Thanks, @bkh! That explains alot, and so simply. I do look forward to the g7 and glad to hear those things you mentioned that are pertinent to my situation. Thank-you! I am glad to know it is not a full 15 minute lag time - that was really worrisome with a recent low. I actually have a good dexcom in now, but oddly this morning it had no directional arrows for an hour or so. And this one was good at the getgo - no calibration needed. It was also a code starting with 7 that I have only previously used one time and made a note of it because it was so good. Anyway, thanks for the hope for the g7. Love the no warm-up time and such you described. That really limits my safer times to change on the g6. Very much looking forward to it.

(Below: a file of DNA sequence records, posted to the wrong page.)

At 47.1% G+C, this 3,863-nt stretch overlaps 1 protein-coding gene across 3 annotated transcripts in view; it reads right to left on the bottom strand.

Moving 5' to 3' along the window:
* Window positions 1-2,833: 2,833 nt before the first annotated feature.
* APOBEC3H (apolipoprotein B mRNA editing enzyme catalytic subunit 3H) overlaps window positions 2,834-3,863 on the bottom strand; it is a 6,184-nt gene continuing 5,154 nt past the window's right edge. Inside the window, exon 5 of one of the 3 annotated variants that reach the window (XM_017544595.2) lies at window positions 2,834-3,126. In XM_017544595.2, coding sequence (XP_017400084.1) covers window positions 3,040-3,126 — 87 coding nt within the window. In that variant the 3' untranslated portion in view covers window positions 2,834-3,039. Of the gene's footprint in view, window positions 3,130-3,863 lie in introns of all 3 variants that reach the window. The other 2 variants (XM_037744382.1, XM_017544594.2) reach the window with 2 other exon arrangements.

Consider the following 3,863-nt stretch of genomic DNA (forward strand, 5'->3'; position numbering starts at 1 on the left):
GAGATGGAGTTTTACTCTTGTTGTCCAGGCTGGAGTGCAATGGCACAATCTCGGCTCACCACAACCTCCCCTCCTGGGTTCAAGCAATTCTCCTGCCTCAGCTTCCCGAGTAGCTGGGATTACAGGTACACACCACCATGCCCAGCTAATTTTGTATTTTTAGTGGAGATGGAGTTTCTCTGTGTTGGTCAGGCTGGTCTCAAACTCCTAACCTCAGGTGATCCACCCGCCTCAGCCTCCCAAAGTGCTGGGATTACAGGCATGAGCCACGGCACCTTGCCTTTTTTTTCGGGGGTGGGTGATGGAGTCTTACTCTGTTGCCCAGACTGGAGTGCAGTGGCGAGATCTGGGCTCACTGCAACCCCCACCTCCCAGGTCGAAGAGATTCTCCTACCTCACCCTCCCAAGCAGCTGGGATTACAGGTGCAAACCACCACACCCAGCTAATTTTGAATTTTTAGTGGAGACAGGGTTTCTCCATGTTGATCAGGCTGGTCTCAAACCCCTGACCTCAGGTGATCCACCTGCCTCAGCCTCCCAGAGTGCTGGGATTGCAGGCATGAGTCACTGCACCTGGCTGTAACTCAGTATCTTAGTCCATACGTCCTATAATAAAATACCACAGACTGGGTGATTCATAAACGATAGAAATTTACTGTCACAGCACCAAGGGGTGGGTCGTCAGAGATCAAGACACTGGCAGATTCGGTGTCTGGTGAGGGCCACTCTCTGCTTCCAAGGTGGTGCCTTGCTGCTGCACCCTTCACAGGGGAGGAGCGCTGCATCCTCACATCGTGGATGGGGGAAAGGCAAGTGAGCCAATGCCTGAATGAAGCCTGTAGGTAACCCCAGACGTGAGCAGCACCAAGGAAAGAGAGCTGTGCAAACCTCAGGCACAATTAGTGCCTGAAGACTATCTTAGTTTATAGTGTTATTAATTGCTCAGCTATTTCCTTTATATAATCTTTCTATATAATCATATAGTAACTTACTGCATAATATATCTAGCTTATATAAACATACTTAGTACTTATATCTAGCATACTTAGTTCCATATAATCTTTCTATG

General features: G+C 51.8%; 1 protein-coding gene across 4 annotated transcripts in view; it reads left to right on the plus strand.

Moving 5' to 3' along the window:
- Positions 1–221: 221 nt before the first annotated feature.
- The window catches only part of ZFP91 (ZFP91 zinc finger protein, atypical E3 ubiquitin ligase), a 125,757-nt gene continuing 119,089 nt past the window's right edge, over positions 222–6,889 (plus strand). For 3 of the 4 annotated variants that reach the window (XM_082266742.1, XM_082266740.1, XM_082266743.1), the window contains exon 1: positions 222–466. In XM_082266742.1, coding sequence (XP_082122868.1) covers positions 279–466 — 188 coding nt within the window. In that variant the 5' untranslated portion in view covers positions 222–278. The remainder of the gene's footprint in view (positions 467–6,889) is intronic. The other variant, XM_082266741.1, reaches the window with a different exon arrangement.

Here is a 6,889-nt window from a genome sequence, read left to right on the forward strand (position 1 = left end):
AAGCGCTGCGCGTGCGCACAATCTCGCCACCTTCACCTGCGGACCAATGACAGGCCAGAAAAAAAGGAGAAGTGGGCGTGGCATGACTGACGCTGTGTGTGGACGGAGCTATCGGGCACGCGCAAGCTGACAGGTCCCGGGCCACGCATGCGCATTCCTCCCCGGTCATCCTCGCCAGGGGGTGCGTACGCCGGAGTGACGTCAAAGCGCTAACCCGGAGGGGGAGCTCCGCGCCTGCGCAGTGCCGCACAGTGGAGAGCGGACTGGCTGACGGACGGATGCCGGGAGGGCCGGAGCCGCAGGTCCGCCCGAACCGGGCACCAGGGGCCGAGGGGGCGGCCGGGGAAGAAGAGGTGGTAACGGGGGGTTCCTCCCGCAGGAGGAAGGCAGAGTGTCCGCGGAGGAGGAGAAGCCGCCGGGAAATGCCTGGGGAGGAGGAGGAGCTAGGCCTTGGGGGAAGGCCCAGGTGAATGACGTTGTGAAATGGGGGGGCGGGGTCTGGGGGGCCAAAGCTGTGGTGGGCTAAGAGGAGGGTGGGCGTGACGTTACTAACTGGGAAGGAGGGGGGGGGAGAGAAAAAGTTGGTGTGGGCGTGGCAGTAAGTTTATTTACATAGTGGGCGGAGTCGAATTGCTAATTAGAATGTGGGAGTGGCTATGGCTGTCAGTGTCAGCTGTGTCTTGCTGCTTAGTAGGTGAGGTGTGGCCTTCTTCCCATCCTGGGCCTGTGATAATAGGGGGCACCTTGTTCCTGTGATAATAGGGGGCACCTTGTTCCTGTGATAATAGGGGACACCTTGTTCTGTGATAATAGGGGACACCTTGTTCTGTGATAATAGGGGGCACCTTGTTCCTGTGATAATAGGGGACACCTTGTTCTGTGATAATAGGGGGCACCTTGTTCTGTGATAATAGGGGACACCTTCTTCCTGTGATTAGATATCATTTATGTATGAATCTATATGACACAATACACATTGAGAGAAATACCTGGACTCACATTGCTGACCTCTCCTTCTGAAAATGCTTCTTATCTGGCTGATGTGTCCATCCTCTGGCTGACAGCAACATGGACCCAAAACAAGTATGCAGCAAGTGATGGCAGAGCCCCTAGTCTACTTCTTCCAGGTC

Thanks @CatLady and @Eric. No, I have never done it that way, but may consider it. I am becoming a believer that it may work best if never calibrated now that the one with the most calibrations just went off the rails. But thanks for the suggestion.
Wow, so many misunderstandings about the function and facts related to the CGM. It does really make wonder how much negative impact this poor info that is being posted has on the readers misunderstanding and incorrect interpretations of CGM readings. It’s a bit scary. Read the science before posting misinformation, please.